For the descriptive statistics, continuous measures were described using mean (SD) values, while categorical measures were summarized as n (%) values. These data were analyzed using SAS software (SAS Institute). Formal comparisons were made on the basis of COVID-19 status (ie, positive or negative) with Cronbach α levels (statistical significance) set at P<.05.
Logistic regression models were fit in two stages. First, univariate associations of student demographics and characteristics, mental health, self-reported substance use and social health measures were assessed by COVID-19 status. Second, the multivariate associations of student demographics and characteristics, mental health, self-reported substance use, and social health measures were assessed by COVID-19 status. The multivariate model was developed by entering all statistically significant variables (P<.05) in univariable associations at once and then removing one variable at a time by backward selection until the optimal model was obtained (ie, the deviance of the model was minimized).
Next, to test the performance of the multivariate regression model, several receiver operating characteristic (ROC) curves were plotted for candidate models: Model 1 included only demographic variables; Model 2 included demographic and mental health measures; Model 3 included demographic, mental health measures, and self-reported substance use; and Model 4 (Full Model) included all the variables in Models 1 through 3 plus all other significant characteristics and social health variables from univariate associations; as well as Model 5 (Final Model), which was selected through backward stepwise regression from Model 4. Model 5 provided the minimal Akaike Information Criterion. The area under the ROC curve (AUC) represented the prediction accuracy of the current model. When we constructed our models, we observed an increase in accuracy as more variables were added from Model 1 to Model 4. Importantly, even though Model 5 included fewer variables than the Model 4, we did not observe a significant loss in prediction accuracy. Thus, Model 5 was selected as the final multivariate model owing to its simplicity. The univariate and multivariate logistic regression were analyzed using R (version 4.1.1). Figures and graphs were generated with GraphPad Prism (version 9.1.0 for Windows, GraphPad).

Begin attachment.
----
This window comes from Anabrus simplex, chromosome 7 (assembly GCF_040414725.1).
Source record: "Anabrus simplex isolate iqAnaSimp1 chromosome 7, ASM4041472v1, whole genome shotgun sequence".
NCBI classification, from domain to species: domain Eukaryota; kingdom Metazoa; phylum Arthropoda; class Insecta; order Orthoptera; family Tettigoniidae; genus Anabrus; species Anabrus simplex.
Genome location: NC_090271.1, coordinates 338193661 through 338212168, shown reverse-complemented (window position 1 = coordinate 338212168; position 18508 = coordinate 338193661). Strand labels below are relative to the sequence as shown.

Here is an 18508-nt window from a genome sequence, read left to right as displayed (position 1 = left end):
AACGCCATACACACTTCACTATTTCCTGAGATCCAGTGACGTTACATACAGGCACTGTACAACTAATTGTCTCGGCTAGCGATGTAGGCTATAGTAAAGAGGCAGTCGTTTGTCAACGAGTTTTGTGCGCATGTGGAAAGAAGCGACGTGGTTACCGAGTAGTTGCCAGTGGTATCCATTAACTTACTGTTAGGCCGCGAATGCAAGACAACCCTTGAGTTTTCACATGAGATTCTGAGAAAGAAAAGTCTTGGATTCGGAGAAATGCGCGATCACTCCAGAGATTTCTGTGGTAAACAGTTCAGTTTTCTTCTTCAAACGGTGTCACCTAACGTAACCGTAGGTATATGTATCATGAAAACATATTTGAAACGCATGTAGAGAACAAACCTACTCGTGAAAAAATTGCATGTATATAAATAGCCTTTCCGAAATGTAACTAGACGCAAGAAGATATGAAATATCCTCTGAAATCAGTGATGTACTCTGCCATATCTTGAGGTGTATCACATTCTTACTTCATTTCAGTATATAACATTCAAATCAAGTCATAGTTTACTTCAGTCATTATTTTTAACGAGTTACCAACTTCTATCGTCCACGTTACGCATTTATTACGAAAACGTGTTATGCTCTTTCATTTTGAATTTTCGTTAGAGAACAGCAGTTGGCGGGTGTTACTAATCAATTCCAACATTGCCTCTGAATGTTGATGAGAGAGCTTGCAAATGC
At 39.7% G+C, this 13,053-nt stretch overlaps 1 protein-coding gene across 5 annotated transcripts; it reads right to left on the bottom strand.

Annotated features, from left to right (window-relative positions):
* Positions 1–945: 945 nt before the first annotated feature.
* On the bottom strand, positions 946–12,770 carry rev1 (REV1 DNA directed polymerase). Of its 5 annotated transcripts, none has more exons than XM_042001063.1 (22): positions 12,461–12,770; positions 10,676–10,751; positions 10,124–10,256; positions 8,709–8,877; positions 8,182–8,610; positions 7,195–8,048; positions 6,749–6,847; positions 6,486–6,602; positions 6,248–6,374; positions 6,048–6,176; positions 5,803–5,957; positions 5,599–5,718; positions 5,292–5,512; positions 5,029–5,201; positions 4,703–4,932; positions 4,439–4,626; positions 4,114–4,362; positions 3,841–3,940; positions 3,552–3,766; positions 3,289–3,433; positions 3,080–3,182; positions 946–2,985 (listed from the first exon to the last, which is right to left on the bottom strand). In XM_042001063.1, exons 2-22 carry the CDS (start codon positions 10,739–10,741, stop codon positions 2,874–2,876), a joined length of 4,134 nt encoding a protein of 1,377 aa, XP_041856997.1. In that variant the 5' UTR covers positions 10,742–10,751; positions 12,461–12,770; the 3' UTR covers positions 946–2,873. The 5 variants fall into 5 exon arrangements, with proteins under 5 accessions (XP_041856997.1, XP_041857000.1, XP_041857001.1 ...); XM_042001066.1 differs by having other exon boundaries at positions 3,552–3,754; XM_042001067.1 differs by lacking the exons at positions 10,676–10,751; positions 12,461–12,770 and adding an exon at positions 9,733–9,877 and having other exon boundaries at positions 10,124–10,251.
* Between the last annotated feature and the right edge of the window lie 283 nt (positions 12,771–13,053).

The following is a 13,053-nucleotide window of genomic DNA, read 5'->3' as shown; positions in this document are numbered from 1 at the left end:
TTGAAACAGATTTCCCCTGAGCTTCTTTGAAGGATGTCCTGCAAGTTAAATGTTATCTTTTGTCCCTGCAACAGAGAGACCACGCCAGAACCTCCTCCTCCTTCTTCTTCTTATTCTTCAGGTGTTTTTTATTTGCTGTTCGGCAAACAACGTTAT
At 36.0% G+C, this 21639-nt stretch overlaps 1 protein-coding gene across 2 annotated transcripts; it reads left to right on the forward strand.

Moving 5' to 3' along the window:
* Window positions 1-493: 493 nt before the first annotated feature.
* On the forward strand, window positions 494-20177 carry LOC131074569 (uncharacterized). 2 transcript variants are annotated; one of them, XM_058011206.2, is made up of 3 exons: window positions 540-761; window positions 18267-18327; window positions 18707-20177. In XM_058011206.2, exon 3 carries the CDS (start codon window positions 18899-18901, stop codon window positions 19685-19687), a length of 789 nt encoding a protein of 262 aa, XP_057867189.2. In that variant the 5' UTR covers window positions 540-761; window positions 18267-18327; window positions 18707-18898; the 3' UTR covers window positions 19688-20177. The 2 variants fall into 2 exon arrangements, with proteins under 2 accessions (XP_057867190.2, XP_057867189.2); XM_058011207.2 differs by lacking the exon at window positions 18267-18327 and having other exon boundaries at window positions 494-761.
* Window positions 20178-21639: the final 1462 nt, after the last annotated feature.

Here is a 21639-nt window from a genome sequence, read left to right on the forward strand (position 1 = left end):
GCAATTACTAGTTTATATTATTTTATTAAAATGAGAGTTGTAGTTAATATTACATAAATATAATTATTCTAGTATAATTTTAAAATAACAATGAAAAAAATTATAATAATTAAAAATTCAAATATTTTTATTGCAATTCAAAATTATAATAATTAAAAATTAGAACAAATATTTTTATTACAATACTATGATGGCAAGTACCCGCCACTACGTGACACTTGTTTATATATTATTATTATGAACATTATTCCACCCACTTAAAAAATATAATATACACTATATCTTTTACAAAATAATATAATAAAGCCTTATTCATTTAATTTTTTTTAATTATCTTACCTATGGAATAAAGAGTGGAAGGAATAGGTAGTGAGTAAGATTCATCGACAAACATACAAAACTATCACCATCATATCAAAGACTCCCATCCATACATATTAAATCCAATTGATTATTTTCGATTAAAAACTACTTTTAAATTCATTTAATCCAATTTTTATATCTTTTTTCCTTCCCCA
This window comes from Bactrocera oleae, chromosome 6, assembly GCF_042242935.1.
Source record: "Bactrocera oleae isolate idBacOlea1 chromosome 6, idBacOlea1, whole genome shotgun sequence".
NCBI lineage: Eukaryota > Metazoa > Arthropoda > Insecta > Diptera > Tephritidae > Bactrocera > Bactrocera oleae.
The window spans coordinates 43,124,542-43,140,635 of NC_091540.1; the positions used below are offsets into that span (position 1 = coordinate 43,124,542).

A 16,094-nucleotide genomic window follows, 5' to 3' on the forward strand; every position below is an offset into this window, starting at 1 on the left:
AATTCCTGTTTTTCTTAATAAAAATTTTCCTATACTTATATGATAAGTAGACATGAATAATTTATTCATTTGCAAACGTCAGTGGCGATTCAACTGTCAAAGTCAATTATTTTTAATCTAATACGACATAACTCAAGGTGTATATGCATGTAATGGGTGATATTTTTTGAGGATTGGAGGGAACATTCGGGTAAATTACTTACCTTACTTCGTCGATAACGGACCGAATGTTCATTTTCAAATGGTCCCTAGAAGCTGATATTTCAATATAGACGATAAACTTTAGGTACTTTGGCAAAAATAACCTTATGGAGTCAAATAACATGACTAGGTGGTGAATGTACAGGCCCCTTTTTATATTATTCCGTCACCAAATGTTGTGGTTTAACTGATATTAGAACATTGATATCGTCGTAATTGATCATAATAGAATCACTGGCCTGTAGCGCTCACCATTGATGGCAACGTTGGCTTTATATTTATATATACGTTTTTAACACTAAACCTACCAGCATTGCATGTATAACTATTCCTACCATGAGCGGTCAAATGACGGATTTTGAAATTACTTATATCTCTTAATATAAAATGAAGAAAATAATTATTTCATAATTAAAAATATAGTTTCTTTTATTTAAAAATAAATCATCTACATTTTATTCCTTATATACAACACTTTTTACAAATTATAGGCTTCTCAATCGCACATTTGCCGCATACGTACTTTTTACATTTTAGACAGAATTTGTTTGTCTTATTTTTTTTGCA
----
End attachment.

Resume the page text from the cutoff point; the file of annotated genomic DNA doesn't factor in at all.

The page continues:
Ethical approval for this study was obtained by the U-M Medical School Institutional Review Board (IRBMED), and the study was registered on ClinicalTrials.gov (NCT04766788).
Participant Demographics by COVID-19 Status
The majority of students consented and enrolled in the study during the months of October and November 2020 (), which coincided with the peak number of confirmed cases of COVID-19 at the local, state, and national levels ( ). As shown in , the student population (total N=1997) consisted of undergraduate (n=1312, 66%) and graduate students (n=670, 34%). The majority of the respondents were female (n=1367, 68%) and White (n=1150, 58%), followed by Asian (n=597, 30%), 2 or more races (n=107, 5%), and Black (n=85, 4%). In total, 10% of participants reported their ethnicity as Hispanic or Latinx, and 8% were international students. Approximately one-fourth of the participants were first-generation college students.